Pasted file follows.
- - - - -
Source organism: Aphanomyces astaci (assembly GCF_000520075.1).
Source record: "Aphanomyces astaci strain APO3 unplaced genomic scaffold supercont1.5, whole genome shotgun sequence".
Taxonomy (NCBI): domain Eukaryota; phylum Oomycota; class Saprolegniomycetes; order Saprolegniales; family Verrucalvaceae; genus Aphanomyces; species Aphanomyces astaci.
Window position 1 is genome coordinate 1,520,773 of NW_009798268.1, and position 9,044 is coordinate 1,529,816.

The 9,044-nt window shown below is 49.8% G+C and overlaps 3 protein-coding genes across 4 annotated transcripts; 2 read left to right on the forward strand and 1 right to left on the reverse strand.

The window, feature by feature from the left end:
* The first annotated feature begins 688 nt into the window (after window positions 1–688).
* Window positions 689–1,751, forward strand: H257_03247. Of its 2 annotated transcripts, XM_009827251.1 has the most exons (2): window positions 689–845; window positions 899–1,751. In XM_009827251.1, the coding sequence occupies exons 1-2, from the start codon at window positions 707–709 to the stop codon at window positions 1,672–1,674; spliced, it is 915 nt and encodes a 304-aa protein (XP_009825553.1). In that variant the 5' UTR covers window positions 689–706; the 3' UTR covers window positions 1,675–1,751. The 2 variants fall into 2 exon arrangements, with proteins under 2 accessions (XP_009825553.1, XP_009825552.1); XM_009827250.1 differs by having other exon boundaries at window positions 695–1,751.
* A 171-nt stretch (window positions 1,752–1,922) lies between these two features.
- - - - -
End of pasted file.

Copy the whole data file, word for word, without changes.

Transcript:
Source organism: Aphanomyces astaci (assembly GCF_000520075.1).
Source record: "Aphanomyces astaci strain APO3 unplaced genomic scaffold supercont1.5, whole genome shotgun sequence".
Taxonomy (NCBI): domain Eukaryota; phylum Oomycota; class Saprolegniomycetes; order Saprolegniales; family Verrucalvaceae; genus Aphanomyces; species Aphanomyces astaci.
Window position 1 is genome coordinate 1,520,773 of NW_009798268.1, and position 9,044 is coordinate 1,529,816.

The 9,044-nt window shown below is 49.8% G+C and overlaps 3 protein-coding genes across 4 annotated transcripts; 2 read left to right on the forward strand and 1 right to left on the reverse strand.

The window, feature by feature from the left end:
* The first annotated feature begins 688 nt into the window (after window positions 1–688).
* Window positions 689–1,751, forward strand: H257_03247. Of its 2 annotated transcripts, XM_009827251.1 has the most exons (2): window positions 689–845; window positions 899–1,751. In XM_009827251.1, the coding sequence occupies exons 1-2, from the start codon at window positions 707–709 to the stop codon at window positions 1,672–1,674; spliced, it is 915 nt and encodes a 304-aa protein (XP_009825553.1). In that variant the 5' UTR covers window positions 689–706; the 3' UTR covers window positions 1,675–1,751. The 2 variants fall into 2 exon arrangements, with proteins under 2 accessions (XP_009825553.1, XP_009825552.1); XM_009827250.1 differs by having other exon boundaries at window positions 695–1,751.
* A 171-nt stretch (window positions 1,752–1,922) lies between these two features.